It is true what they say, about a village and a child, and I must blink several times and shake my head fiercely when I think about the amazing village that has surrounded us in the short amount of time we’ve lived here.

There is the FarMor (father’s mother) who has washed and folded more of my panties than I’d care to count, and held LL so N and I could get some real shut-eye.

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There are the heaps of friends who have cooked, baked, delivered full meals.

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There are the long-distance Grandma and Grandpa who have relished in the latest addition to the Kitchens clan and made me feel like this is their first grandchild rather than their fifth! (This, despite two trips to the hospital for them!!)

A been-there-done-that sister who texts daily baby advice and sends needed baby goods via priority mail.

There are the school folk and friends delivering first Easter baskets and heaps of Goodwill.

Long-distance friends who have listened to our birth story and its aftershocks and assured me, No, it’s not supposed to be quite that challenging.

I am certain that N, LL nor I would have survived that first week without this Village. To Mom, Dad, Jess, Brita, Lara, Amanda, Kerri, Anna, Carrie and Craig, Julie, Phoebe and Jonathon, and to those who I am forgetting due to lack of sleep. All of you saw us through. We are indebted and hope to return the favor.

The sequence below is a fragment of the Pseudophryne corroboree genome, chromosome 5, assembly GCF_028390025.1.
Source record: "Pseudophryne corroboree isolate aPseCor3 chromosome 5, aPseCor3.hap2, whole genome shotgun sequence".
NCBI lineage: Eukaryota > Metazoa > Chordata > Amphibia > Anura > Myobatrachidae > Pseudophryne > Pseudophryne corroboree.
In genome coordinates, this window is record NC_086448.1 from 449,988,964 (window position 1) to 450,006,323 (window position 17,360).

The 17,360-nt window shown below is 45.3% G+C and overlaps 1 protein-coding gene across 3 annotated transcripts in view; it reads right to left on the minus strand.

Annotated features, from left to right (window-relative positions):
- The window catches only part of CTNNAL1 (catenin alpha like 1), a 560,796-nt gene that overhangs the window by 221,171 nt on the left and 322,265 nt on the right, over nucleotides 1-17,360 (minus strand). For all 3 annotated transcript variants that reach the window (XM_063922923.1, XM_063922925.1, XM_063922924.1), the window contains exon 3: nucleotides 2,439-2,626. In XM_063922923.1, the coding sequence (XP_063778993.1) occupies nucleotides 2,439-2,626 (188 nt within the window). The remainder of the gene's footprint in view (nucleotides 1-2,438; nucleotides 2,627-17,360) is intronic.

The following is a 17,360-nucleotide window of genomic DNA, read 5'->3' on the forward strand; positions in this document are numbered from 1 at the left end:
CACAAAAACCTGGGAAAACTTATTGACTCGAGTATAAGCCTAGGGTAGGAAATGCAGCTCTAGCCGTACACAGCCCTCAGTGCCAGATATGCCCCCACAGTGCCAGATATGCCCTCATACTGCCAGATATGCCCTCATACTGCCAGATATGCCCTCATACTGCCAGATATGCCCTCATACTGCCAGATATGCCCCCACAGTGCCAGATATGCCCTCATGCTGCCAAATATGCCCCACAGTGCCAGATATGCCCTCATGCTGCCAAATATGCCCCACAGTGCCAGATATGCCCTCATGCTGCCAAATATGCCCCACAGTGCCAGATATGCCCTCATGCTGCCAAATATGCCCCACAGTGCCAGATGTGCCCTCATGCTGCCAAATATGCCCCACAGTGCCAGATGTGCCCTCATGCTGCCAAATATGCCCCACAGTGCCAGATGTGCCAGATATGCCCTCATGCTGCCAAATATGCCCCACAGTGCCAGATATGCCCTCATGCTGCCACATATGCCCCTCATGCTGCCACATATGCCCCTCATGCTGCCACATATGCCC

For all my ambivalence and un-excitedness leading up to Luka’s birth, I am thrilled to be here. To cuddle up at night with this little guy. I am eager to point out to him his first eagle, to take him on his first hike up Little Mountain, to watch him gaze at his first snowfall up Highway 20.

One of my favorite quotes is from Into the Wild, where Alexander Supertramp writes: Happiness is only real when shared.

What a glorious thing, then, that I have two kindred boys with whom to share my joy.

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Hello, World!

Meet the newest member of our crazy clan,

Luka Lee Ferrell

Born April 5th, 2014

8:35 p.m.

7lbs. 14 oz. of sweet baby flesh and  21″ of pure love

We are both sleep deprived and over the moon.

Carrot Coconut Trail Cookies

What do you do when you are 38 1/2 weeks pregnant, on the verge of getting sick, cranky and stuck inside on a gorgeous day? (And then again at 39 1/2 weeks, waiting for Babe to arrive?)

Make cookies, of course!

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My darling husband reminded me that sugar does not stave off illness, so I pretended that because these had carrot, whole wheat flour, coconut, oats and that because I HALVED the amount of sugar (HALVED!! Have you ever heard of anything so foolish?!) that these were the prescription to my ailment. Truth be told, I like them better with the reduced sugar than when I’ve made them with the full cup and a half. I know–I must be ill.

(UPDATE: And today I’m making them with the idea that they will be good labor food. If they last that long…)

Also, they are vegan, so I could consume as much raw cookie dough as I damn well pleased without anyone pulling the “What about the baby and salmonella?” card. And if you needed another excuse to whip these up, they taste like macaroons. I promise you won’t even notice the carrots.

You can pass these off as healthy–okay, healthier–and I won’t tell if you lick your hands like I did. These make great hiking/snowshoeing/road trip cookies (but is there a bad road trip cookie??).

Carrot Coconut Trail Cookies  photo 1

3/4 cup all-purpose flour

3/4 cup whole-wheat pastry flour

1-2 cups shredded carrot